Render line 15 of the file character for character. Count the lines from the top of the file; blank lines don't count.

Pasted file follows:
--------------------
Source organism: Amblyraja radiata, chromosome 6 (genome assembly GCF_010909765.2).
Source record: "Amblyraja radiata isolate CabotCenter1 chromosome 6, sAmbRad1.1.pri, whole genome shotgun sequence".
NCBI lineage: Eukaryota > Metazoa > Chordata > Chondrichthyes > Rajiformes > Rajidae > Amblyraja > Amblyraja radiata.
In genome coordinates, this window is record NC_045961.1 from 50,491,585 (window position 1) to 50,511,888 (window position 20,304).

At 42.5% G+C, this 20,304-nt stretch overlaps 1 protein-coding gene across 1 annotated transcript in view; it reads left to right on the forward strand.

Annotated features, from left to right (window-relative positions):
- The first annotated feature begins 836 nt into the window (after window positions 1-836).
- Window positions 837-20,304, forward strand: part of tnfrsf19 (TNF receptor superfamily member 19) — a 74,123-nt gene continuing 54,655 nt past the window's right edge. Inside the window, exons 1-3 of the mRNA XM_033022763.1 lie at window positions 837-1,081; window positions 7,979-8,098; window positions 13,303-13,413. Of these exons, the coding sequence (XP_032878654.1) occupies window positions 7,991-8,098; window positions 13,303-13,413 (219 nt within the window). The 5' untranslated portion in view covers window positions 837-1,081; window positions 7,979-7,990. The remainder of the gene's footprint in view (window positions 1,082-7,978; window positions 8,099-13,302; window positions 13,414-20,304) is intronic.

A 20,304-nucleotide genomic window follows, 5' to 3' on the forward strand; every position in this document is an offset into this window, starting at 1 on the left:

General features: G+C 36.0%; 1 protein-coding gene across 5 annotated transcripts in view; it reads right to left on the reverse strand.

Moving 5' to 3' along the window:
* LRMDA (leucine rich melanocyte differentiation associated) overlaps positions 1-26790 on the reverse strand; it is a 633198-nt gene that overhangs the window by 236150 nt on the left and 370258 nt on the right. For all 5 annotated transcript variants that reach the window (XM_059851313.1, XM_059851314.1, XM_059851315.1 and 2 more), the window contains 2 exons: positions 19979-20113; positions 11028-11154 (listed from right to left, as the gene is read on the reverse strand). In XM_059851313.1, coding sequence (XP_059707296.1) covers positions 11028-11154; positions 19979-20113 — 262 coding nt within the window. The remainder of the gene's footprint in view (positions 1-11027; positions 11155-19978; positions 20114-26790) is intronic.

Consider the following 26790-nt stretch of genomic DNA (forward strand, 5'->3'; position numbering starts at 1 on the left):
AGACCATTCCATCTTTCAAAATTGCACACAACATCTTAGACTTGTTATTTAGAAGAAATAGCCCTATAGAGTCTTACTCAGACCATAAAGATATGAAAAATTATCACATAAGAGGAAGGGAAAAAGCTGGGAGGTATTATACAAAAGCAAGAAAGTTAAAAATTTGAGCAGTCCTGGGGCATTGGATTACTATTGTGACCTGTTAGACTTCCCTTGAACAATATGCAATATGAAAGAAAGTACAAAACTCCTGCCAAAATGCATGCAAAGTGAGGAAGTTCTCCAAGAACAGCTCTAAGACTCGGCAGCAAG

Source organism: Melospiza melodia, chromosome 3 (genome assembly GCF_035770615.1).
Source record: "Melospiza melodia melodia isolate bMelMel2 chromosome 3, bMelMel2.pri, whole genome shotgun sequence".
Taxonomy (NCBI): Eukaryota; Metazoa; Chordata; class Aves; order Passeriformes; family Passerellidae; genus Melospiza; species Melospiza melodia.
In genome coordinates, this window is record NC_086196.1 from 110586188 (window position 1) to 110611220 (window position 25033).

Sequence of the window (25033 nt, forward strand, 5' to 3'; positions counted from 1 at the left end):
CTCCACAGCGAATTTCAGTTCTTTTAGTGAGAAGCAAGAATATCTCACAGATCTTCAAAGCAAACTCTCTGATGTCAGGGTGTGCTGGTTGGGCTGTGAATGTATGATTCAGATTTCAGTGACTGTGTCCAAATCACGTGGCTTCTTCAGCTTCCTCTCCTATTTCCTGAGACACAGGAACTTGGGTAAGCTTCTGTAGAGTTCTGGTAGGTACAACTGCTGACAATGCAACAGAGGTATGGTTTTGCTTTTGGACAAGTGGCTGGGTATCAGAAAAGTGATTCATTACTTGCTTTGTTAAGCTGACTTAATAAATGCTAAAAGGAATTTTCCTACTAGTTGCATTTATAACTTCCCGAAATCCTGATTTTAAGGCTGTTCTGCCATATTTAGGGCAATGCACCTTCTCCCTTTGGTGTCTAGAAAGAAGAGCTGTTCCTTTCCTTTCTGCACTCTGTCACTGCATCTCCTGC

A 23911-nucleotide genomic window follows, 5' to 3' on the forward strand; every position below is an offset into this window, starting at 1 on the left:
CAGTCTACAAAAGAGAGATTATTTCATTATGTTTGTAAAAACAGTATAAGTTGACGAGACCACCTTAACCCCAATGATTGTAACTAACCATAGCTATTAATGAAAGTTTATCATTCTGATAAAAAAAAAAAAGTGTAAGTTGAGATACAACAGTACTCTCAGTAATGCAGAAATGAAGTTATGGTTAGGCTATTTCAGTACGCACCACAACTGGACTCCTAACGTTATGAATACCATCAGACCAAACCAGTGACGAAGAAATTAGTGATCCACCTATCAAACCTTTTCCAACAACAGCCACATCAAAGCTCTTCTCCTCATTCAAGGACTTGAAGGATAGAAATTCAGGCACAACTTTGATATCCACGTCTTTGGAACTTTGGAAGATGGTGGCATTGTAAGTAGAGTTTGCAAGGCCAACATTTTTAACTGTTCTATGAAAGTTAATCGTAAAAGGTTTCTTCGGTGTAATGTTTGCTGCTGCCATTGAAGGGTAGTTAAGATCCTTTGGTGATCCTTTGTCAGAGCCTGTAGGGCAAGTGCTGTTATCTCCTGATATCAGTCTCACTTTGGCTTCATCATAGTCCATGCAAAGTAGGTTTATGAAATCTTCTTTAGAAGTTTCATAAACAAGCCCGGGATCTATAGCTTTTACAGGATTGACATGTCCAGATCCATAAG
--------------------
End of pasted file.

Source organism: Melospiza melodia, chromosome 3 (genome assembly GCF_035770615.1).